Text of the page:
Plan now for bountiful gardens, blue ribbons
A blue ribbon-winning tomato or dahlia was not just planted willy-nilly in a hole in the dirt and blessed by its gardener. It takes a lot of thought and quite a bit of effort on the part of the plant’s caretaker, said Master Gardener Lori Dekker.
Gardeners who regularly win awards at the Yavapai County Fair are in the planning and working stages for spring and summer gardens.
“It is definitely worth your time to peruse the Cooperative Extension’s informative pamphlet, ‘Ten Steps to a Successful Vegetable Garden,’ a scientific, no frills, guide that will get you off to a good start,” Dekker said.
Available at the Extension office at the Prescott Rodeo Grounds, or online at extension.arizona.edu, this document gives a step-by-step plan for site selection, plant layout, preparing and caring for the soil, mulch, pests, irrigation and planting dates.
Recent dips in temperatures and windy conditions may have affected local fruit trees, Dekker reports.
“If the weather only gets down to 32 degrees and the days stay warmish, above 59, and not too windy, they may be OK. Bees need 59 degree plus non-windy days to fly and pollinate,” she said.
Spring bulbs are blooming now. Gardeners start bulbs in October or November when the nighttime temperatures fall between 40 and 50 degrees. This allows the roots to form and the bulb to get the winter chill it needs to bloom.
Bulbs that bloom well and naturalize here in the mountains include daffodils, tulips, Dutch iris, crocus and alliums.
Dahlias are tubers, like potatoes, and can’t take the freezes Prescott gets. Gardeners need to plant them after tomatoes are set out when the soil temperatures are 60 degrees or more. They will bloom in about eight weeks.
If large, dinner plate dahlias are planted – and who wouldn’t want a few of those babies? – be sure they have wind protection, six to eight hours of sun a day, and stakes them. Set five or six stakes around each site when planting the tubers so the heavy buds will have support.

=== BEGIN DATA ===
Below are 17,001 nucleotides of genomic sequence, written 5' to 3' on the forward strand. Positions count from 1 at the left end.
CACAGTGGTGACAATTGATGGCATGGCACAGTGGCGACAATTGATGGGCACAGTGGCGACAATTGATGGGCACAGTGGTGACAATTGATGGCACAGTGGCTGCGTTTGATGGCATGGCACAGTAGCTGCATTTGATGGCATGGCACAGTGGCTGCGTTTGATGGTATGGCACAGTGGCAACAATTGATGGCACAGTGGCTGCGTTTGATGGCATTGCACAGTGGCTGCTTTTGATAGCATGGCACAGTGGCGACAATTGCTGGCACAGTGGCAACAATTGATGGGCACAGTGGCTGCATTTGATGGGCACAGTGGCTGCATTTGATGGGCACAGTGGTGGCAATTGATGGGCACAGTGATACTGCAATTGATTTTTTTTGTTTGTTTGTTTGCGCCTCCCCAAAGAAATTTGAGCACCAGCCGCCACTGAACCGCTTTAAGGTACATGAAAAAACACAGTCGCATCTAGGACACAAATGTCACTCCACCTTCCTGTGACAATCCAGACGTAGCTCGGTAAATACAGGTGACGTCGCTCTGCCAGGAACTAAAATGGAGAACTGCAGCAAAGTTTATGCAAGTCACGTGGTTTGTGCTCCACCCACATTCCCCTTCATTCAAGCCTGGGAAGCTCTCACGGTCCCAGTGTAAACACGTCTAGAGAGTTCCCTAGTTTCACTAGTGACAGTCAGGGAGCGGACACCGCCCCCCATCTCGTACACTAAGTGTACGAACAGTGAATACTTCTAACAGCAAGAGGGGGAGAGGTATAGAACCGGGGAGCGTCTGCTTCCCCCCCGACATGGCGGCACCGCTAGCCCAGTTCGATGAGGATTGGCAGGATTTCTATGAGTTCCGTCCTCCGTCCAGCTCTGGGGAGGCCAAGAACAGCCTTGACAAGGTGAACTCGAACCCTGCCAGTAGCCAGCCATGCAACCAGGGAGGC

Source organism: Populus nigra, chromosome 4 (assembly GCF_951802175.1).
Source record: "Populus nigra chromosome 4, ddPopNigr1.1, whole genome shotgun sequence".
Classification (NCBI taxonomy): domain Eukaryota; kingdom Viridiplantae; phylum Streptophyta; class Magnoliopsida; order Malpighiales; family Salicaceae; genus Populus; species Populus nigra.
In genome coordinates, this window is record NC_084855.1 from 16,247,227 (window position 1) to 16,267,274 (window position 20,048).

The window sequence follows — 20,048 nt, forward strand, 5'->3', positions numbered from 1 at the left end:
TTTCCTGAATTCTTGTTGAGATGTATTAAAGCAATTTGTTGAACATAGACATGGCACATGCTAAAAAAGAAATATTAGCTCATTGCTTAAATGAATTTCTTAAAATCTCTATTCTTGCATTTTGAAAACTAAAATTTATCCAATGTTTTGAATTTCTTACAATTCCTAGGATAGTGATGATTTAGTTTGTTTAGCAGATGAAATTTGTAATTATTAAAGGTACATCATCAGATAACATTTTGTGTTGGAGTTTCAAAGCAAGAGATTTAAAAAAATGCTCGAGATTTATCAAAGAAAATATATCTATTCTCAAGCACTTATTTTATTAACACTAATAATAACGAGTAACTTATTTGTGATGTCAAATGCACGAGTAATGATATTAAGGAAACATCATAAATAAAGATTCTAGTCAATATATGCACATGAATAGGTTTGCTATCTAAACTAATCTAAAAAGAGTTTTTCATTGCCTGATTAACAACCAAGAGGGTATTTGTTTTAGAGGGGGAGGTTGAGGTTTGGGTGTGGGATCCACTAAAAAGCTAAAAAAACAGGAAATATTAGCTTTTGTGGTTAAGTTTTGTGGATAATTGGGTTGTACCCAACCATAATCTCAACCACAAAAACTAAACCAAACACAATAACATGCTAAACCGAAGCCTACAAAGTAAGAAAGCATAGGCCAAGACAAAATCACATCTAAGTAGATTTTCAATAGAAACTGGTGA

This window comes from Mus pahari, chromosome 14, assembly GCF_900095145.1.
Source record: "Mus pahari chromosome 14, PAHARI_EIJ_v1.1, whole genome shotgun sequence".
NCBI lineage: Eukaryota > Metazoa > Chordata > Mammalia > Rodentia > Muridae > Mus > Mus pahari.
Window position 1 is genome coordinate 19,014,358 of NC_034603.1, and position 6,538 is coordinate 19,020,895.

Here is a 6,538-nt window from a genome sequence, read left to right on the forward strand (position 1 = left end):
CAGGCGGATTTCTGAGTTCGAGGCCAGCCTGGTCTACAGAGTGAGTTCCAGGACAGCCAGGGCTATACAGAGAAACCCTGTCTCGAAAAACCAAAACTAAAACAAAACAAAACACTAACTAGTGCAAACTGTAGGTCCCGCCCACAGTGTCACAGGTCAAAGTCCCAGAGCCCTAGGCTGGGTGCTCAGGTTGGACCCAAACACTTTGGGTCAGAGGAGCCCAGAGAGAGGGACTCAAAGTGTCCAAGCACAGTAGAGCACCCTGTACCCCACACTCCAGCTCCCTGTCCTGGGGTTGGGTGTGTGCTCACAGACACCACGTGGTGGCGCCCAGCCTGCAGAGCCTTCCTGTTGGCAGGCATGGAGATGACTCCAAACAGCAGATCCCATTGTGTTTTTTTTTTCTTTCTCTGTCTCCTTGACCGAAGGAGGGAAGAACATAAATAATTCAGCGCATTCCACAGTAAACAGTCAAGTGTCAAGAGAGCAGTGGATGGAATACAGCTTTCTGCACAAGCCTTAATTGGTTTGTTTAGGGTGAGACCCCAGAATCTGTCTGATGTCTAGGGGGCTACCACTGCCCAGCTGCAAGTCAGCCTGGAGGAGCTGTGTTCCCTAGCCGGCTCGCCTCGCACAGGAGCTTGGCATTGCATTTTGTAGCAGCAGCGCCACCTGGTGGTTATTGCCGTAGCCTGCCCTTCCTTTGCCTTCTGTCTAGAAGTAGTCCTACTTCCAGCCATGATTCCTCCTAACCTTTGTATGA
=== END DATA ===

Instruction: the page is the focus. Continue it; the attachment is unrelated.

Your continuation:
The tubers must be lifted and stored each winter if you want to replant the following year. The first frost will blacken the leaves to remind you to get sand, perlite, or packing peanuts and a loose airy box or paper bag ready to receive the tubers for a winters rest.
Yes, it’s true. No one should plant tomatoes in the garden until Mother’s Day. Unless, that is, they use HotCaps or plastic and hoop tunnels, and have a direct line to the Almighty from whom they can plead for mercy, Dekker said.
If one must plant tomatoes, start them now, under lights. In four to five weeks, they can be planted outside. Tomatoes need 50 degree soil to live long and prosper.
“We have a pretty short tomato harvest window because of the later summer heat,” she said.
Anyone can enter their produce or flowers in the Fair. It costs nothing. Plus, entrants get a free admission ticket.
One of the best parts of perusing the horticulture and floriculture exhibits is the chance encounters with other exhibitors. They offer a wealth of information about what works in their garden and what doesn’t.
Yavapai County Master Gardeners, specially trained in quad-city growing conditions, are eager to help beginning and experienced gardeners become successful.
Master Gardeners can be reached in Prescott at 928-445-6590, and in the Verde Valley at 928-554-8992. The Extension office is open Monday through Friday, 9 a.m.-4 p.m., closed for lunch noon-1 p.m., call 928-445-6590.